For a couple of different reasons, I’ve been thinking a lot about I why hunger to write. Both reasons are related. 1, I’ve started work on my memoir about my childhood, and 2, I’ve been reading memoirs to get a good sense for the genre. It’s remarkable (perhaps not surprising, but still somehow worth noting, for me) how many writers write in their memoirs about having loved writing as kids. It feels amazing to see that. I thought I was the only one. But it turns out that love of writing leaves clues, even if you only pick up on them and string them together many decades later.
Reading Tobias Wolff’s This Boy’s Life, I came across a passage about him writing to a penpal in a faraway state. I too had penpals as a kid, back in those glorious days before emails, and I’d hand-write them letters several pages long. I remember one, in particular, who was in Mexico City, and whose letters I had to wait for excruciatingly long weeks. I had several others I found through the James Dean club and other fan magazines, people I never met but who got all my teenage thoughts and angst splattered all over neatly-written pages of loose leaf.
But perhaps my most intense letter-writing campaign came when my best friend from childhood went to spend the summer in Italy with her father’s family. She was the kind of friend to whose house I went every day, and she spent entire weekends at mine, so the loss of her seemed monumental. We were maybe twelve years old, one of the last years we would be as close, before we both left to different high schools and went our separate ways.
Although we’d met at a playground at two years old, twelve was probably one of our years of most intense association, because we’d both developed life-and-death crushes on the same boy band, and spent every waking moment communicating about them. I filled notebook after notebook with fantasies about the high romance that would ensue when I met them. She talked about the fit of their pants. Together, we were a two-girl obsession machine. What would I do when she was gone for a whole interminable summer?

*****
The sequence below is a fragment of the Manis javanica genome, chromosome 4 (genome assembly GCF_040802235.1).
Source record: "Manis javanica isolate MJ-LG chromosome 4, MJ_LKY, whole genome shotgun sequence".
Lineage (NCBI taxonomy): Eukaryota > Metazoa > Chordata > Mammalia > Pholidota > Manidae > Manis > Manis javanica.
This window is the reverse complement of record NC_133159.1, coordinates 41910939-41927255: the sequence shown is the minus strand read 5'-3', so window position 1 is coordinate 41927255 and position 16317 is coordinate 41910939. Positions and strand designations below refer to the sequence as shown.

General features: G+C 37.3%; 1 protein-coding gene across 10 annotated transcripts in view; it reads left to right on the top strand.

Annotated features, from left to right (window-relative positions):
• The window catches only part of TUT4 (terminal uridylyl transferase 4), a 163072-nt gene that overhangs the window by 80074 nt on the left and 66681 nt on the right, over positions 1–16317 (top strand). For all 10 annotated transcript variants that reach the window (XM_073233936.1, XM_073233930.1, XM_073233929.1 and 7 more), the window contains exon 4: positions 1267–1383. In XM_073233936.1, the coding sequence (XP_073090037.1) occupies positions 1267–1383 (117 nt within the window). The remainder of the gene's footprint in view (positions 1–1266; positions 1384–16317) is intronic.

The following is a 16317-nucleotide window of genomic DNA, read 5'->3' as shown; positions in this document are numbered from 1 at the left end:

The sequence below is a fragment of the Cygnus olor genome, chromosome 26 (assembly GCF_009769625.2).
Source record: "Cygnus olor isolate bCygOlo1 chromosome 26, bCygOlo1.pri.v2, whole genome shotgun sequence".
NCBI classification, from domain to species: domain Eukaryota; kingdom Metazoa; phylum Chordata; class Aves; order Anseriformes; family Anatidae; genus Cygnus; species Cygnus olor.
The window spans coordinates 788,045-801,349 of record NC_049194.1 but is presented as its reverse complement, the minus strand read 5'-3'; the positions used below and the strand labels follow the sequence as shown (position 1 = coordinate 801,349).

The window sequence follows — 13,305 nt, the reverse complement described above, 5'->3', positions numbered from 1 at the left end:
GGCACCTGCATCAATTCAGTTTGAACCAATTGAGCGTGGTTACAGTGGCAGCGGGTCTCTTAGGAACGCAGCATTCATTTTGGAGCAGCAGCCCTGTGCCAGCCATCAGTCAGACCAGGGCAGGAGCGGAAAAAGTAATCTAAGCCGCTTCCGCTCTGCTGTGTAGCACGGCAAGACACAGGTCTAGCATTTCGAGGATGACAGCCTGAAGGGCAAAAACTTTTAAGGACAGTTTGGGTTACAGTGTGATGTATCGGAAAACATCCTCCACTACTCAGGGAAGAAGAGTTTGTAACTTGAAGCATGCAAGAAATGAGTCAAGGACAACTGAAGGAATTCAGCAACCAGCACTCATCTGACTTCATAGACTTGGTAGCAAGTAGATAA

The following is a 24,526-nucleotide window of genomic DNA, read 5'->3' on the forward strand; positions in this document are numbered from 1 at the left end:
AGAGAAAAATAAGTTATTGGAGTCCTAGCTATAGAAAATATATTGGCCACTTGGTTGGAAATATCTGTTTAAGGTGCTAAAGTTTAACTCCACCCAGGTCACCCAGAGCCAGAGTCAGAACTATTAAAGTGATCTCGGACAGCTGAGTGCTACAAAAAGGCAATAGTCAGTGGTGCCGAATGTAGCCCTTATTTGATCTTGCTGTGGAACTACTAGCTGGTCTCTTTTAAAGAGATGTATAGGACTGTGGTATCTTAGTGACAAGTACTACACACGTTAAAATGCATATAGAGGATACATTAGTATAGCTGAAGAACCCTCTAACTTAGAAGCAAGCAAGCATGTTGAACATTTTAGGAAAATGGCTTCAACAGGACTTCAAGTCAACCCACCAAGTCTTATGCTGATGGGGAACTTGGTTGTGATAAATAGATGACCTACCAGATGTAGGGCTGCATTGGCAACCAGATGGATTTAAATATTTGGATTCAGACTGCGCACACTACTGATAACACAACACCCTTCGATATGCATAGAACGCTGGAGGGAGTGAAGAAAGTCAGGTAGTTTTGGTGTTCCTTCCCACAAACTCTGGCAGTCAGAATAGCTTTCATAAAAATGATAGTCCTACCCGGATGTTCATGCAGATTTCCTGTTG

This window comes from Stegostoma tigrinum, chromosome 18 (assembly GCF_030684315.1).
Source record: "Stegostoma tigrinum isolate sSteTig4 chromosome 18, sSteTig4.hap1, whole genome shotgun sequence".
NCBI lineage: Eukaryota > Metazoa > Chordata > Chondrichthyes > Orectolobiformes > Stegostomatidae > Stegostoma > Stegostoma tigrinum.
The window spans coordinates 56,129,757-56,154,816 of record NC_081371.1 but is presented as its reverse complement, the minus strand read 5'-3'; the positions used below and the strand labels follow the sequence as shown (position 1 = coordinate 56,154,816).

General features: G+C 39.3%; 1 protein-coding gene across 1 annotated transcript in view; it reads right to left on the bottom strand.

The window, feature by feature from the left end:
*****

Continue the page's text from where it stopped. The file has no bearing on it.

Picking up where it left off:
I knew what: write to her. I would narrate my life to her as if she was still here, as if I could talk to her. I wrote her about the gossip magazines I bought and clipped without her. I told her the news about our favorite stars. I recounted the weather and my loneliness. I sent them all off to the address she’d given me before she left. I waited every day for the mailman who would bring her replies.
They never came. After what seemed like several centuries, when she came back, I asked her, indignant, why she didn’t write back. “Oh, I was busy. Plus… what would I say?” was her only answer. (Which, of course, made sense. She was on vacation). Her mother quipped: “Everyone thought she had a lovesick boyfriend back home. Who else would write her every day?”
I was hurt. It was an early lesson that my writing zeal was not matched by my peers.
Who knows how many tomes’ worth of words I’ve subjected friends and lovers to in my time here on Earth. Lots. More than any of them have wanted, probably. And yet, it’s like an extension of my fingers, another voice. I couldn’t dream of losing it. I’m glad to know Tobias Wolff and Augusten Burroughs and so many others feel the same. It feels like they’re giving me a little corner of the blanket on a cold night.
For some reason this Anne Lamott quote has been rumbling through my brain:
Tell it, girl– that we evolve; that life is stunning, wild, gorgeous, weird, brutal, hilarious and full of grace. That our parents were a bit insane, and that healing from this is taking a little bit longer than we had hoped. Tell it.